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No Foreseeable Remedy for Tunisia’s Ailing Healthcare Sector

Infested with rampant corruption, the public health sector finds itself in the hands of conspirators engaged in the theft and embezzlement of public money through dubious deals.

For decades, Tunisia has prided itself on the billions of dollars invested in building an advanced healthcare system that offers decent healthcare for its citizens, as well as Arab and foreign residents and visitors. However, that rosy image is being dissipated by the dark reality of accumulated ailments.

Nowadays, the shortage of medicines has become so commonplace. It indicates a huge disruption to the whole healthcare system and reflects the mishandling of the sector by the country’s political elite which is entangled in its own conflicts and divisions. It underscores the failure of the government’s policies to improve a sector that is suffering from corruption, just like the majority of the public-sector areas of the country.

We should remember that, for decades, people have enjoyed an unquestionable right to healthcare, as stipulated in article 38 of the Constitution. This very article demands that the state provide healthcare services that respect the dignity of its citizens regardless of their financial condition. To realize that this basic right is now being withdrawn exposes the size of the political and economic bankruptcy of the government.

Reports indicate that the shortage of medicine is mainly caused by the depletion of the stocks of the central pharmacy which has debts of over $ 330 million towards its suppliers. This debt adds to the bleak picture of the pharmaceutical sector that is already suffering from an unprecedented deterioration in service. In the meantime, some international providers are threatening to cut the supply of such medicines as those used to treat blood pressure or diabetes if their dues of $140 million are not settled.

All this is happening within a sector that is already suffering from infrastructure deterioration and shortage of equipment. The refusal of specialized doctors to work in remote areas can only add fuel to the fire. In spite of people’s grievances and heavy criticism in the local media, not much has changed. The government still insists that the advancement of the healthcare sector is one of the main development plans it is trying to implement. In the meantime, studies indicate that the massive debts incurred by hospitals and basic health centers, estimated at over $207 million, in addition to the deterioration of infrastructure and facilities, have made it impossible for the sector to recover and paving the way for corruption and dubious deals to take control.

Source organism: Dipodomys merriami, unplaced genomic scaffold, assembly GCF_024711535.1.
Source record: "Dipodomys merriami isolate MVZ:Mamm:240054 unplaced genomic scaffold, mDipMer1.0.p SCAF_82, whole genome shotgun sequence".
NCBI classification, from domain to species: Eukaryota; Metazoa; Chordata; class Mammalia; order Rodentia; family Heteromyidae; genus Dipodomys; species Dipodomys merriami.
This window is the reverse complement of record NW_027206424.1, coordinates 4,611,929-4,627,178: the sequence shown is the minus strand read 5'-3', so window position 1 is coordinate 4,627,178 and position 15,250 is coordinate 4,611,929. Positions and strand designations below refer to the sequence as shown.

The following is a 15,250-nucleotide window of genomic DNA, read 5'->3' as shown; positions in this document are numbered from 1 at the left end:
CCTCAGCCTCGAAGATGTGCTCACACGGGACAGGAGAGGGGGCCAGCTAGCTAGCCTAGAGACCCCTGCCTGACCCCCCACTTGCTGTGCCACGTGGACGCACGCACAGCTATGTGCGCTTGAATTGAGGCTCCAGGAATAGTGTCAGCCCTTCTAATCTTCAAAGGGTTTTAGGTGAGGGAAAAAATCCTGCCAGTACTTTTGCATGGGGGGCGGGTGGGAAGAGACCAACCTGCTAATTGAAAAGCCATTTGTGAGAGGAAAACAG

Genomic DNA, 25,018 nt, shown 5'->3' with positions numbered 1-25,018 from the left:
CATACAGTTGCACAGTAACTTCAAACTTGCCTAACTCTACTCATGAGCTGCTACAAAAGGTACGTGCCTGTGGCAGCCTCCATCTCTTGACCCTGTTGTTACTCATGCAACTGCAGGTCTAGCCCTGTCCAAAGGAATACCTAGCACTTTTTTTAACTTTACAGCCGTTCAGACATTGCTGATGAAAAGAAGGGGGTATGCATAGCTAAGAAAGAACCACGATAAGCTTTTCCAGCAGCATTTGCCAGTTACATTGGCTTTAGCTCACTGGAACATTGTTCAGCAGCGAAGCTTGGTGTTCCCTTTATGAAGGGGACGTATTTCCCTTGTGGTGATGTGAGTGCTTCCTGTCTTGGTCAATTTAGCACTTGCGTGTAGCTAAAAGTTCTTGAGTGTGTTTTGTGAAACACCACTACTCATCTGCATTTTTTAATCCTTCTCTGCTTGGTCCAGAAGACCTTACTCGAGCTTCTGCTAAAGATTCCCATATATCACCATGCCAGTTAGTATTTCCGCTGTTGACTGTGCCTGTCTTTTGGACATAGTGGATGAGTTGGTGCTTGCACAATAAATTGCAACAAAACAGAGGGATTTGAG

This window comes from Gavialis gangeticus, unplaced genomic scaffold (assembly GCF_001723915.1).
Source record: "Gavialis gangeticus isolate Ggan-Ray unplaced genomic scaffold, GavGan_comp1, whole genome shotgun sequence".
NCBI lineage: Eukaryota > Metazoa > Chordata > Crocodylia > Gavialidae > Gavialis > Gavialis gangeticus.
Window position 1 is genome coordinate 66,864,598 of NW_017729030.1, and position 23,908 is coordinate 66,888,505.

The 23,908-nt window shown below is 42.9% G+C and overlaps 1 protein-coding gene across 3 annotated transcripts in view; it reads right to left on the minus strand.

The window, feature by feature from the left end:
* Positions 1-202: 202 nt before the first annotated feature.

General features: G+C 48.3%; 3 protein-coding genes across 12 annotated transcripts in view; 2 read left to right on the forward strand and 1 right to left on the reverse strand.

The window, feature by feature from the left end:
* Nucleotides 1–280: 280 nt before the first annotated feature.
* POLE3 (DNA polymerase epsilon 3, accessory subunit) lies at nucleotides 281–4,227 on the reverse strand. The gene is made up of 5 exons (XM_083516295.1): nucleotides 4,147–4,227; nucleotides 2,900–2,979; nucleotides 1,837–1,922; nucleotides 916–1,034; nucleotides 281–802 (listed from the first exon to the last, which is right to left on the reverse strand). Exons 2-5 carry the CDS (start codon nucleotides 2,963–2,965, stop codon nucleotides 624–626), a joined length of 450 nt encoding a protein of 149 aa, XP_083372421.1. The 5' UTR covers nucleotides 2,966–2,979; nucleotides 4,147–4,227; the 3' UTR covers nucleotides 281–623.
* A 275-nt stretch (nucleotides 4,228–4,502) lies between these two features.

Recent testimonies of past health ministers are indicative of the level of corruption. Two years ago, past minister, Mrs. Samira Merai, uncovered part of the healthcare corruption when she addressed the scandals of incriminated cardiovascular stents and the imported anesthesia products that were expired.

It is unlikely that the protocol recently concluded between the Ministry of Health and the National Authority for the Fight against Corruption to reduce mismanagement of public health facilities will have any impact, particularly with the existence of parties who are trying to obliterate it as it contradicts with their interests. The same applies to the tenders launched by the ministry of health for medical supplies and services. Recent statistics by the national authority for the fight against corruption have revealed that 25% of these tenders go into the pockets of corrupt individuals.

The whole government is responsible for this disastrous situation as they have the means to eradicate the problem but they refuse to act decisively. Holding conferences and allocating funds to develop the health sector are not enough in light of the total absence of a clear strategy to combat corruption and move forward in the right direction.

There is unanimity today that the health sector is very unhealthy and awaiting to be healed. It needs to start getting out of the vicious circle of ongoing crises that have cost the government and the tax-payer dearly and crippled all attempts to introduce reform.

It is probably time for the government to minimize its role as the main provider of healthcare while empowering the private sector to take the lead.  This is the case in many other countries where governments exercise a regulatory role only. The experience in these countries indicates a reduction in cost associated with improvement of services, on condition that corrupt practices do not get in the way.

TunisianMonitorOnline – Fathi Ben Mohamed (Translated from Al-Arab, article written by Riadh Bouazza)

Al-Arab, April 6, 2018

 

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